One embodiment of this invention for example is connection system for electrically connecting a DSX jack to a jack assembly, the rear connection system comprising: a male connector comprised of: a plurality of elongated conductors electrically connected to one of the jack and the jack assembly; a dielectric shroud around the elongated conductors, the shroud having slits adjacent each of the elongated conductors; a female connector comprised of: a female dielectric edge connector with an internal cavity with guides therein; a plurality of tuning fork contacts seated within the guides in the internal cavity and electrically connected to the other of the jack and the jack assembly, the tuning fork contacts including two prongs with a conductor aperture between the two prongs, the conductor aperture corresponding to the elongated conductors of the male connector, and the tuning fork contacts positioned to slidably mate with corresponding ones of the plurality of elongated conductors in the male connector; and such that the male connector slides into the female connector and electrical contact is thereby made between the tuning fork contacts and the corresponding ones of the plurality of elongated conductors in the male connector.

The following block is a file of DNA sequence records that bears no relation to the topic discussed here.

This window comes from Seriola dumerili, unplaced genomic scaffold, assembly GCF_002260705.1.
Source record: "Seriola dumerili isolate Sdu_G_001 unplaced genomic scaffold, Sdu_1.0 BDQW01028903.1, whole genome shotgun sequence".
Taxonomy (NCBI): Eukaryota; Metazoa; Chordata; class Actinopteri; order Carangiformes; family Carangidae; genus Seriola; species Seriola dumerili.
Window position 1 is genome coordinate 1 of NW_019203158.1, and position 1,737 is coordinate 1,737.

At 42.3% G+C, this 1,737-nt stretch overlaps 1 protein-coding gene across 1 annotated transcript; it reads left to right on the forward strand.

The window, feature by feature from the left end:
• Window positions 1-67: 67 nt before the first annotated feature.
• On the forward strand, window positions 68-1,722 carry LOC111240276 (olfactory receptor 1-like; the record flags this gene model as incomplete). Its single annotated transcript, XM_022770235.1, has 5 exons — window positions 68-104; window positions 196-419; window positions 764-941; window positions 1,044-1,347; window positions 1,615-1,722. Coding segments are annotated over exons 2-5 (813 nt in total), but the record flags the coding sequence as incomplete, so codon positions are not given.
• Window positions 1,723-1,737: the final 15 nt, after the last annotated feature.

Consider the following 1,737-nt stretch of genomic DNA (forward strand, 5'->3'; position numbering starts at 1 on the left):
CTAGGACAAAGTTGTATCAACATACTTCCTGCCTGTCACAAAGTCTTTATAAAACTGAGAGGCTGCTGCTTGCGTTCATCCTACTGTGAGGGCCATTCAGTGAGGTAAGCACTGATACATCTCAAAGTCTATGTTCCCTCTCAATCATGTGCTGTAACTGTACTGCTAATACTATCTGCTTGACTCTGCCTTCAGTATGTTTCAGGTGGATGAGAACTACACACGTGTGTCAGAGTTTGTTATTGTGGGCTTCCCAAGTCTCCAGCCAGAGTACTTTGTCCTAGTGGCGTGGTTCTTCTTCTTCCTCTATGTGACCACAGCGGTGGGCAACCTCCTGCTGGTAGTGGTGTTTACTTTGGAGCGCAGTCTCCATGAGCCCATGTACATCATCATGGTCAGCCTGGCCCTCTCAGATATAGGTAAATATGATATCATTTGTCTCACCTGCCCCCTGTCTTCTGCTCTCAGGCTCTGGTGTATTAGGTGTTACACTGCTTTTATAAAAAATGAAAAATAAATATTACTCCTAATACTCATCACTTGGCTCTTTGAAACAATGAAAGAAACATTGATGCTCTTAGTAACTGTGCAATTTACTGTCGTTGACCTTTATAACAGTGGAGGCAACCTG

Further embodiments of the foregoing may be: wherein the elongated conductors are terminal pins; and/or wherein only one of the two prongs comprising the connection end of the plurality of tuning fork contacts are included.
In another embodiment of the invention, a DSX jack may be comprised of: a jack body with a front end and a rear end, the jack body being formed of a dielectric material, the jack body defining a plurality of plug apertures sized to receive plugs having tip and ring contacts; the jack including a plurality of electrically conductive tip and ring springs with rearward connection ends, the tip springs being adapted to make electrical contact with the tip contacts of the plugs when the plugs are inserted within the plug apertures, and the ring springs being adapted to make electrical contact with the ring contacts of the plugs when the plugs are inserted within the plug apertures; the jack including a plurality of normal contacts adapted to normally make electrical contact with the tip and ring springs, the plurality of normal contacts including rearward connection ends; and a plurality of cross-connect contacts with rearward connection ends; wherein the connection ends of the plurality of cross-connect contacts, the connection ends of plurality of normal contacts and the connection ends of the plurality of electrically conductive tip and ring springs, comprise tuning fork contacts.